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5 December 2013 11:26 am ,
Vol. 342 ,
At age 30, Dutch biologist Freek Vonk has built up a respectable career as a snake scientist. But in his home country,...
Since arriving on the island of Guam in the 1940s, the brown tree snake ( Boiga irregularis ) has extirpated native...
An animal rights group known as the Nonhuman Rights Project filed lawsuits in three New York courts this week in an...
Researchers have been hot on the trail of the elusive Denisovans, a type of ancient human known only by their DNA and...
Thousands of scientists in the Russian Academy of Sciences (RAS) are about to lose their jobs as a result of the...
Dyslexia, a learning disability that hinders reading, hasn't been associated with deficits in vision, hearing, or...
Exotic, elusive, and dangerous, snakes have fascinated humankind for millennia. They can be hard to find, yet their...
Researchers have sequenced and analyzed the first two snake genomes, which represent two evolutionary extremes. The...
- 5 December 2013 11:26 am , Vol. 342 , #6163
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Behavioral Scientist Marc Hauser Resigns From Harvard
20 July 2011 6:17 am
Cognitive scientist Marc Hauser will resign his post in the Harvard University psychology department as of 1 August, The Boston Globe reported yesterday.
Hauser is well-known for his research on the cognitive abilities of nonhuman animals and has been an admired teacher and mentor, as well as the author of several popular books on animal behavior. Nearly a year has passed since The Globe broke the news that he had been put on leave following a university investigation that found him guilty of eight instances of scientific misconduct. Exactly what those eight instances are remains unclear, and federal investigations into Hauser's conduct are still ongoing.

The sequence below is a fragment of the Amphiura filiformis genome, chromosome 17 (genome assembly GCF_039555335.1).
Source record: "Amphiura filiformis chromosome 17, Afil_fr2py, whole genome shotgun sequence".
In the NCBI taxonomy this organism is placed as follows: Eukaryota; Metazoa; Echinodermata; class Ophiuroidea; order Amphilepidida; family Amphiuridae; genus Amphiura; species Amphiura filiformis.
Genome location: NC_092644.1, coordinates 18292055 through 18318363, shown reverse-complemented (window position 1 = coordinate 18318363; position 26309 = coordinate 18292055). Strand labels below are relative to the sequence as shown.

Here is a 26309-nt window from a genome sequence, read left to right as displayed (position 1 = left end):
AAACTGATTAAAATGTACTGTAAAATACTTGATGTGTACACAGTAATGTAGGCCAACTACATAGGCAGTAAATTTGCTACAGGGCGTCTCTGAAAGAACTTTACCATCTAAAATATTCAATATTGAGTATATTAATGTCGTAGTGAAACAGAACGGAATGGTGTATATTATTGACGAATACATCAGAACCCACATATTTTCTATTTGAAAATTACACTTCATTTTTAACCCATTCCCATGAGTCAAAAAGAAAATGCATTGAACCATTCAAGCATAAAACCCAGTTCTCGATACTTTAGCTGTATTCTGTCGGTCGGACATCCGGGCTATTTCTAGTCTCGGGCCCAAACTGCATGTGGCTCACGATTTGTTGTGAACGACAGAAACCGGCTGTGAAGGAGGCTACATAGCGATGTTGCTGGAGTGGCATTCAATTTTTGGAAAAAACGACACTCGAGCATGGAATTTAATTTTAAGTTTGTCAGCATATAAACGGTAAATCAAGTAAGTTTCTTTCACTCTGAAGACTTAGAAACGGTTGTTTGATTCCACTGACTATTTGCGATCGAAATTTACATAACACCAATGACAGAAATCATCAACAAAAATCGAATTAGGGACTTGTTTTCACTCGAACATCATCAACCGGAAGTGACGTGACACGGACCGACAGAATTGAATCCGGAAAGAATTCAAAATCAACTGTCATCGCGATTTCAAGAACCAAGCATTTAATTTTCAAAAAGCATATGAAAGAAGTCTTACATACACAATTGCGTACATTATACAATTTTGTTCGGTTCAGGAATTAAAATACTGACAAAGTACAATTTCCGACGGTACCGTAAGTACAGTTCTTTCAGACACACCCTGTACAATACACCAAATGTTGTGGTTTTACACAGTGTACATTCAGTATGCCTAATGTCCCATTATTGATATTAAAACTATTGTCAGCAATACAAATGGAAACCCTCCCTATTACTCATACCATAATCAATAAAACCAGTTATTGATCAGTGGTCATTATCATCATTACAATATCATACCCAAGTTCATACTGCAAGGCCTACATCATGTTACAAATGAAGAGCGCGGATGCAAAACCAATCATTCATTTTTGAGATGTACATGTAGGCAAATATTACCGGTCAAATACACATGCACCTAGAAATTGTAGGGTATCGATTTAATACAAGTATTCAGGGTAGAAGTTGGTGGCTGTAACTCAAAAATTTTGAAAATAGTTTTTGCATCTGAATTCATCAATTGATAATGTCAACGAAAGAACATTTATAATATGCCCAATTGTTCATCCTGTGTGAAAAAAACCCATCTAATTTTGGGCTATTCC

One paper authored by Hauser, a 2002 study in the journal Cognition, has been retracted, and questions have been raised about several others, including a 2007 Science paper on the ability of nonhuman primates to understand human gestures. Science recently published an apparent replication of the key findings from that study.
In April, Harvard psychology department faculty voted not to allow Hauser to return to teach at the university in the fall. In his resignation letter, Hauser does not refer to the teaching ban or misconduct investigation but says he plans to focus on "new and interesting challenges" that have come up during his year on leave, including "extremely interesting and rewarding work focusing on the educational needs of at-risk teenagers" and "exciting opportunities in the private sector."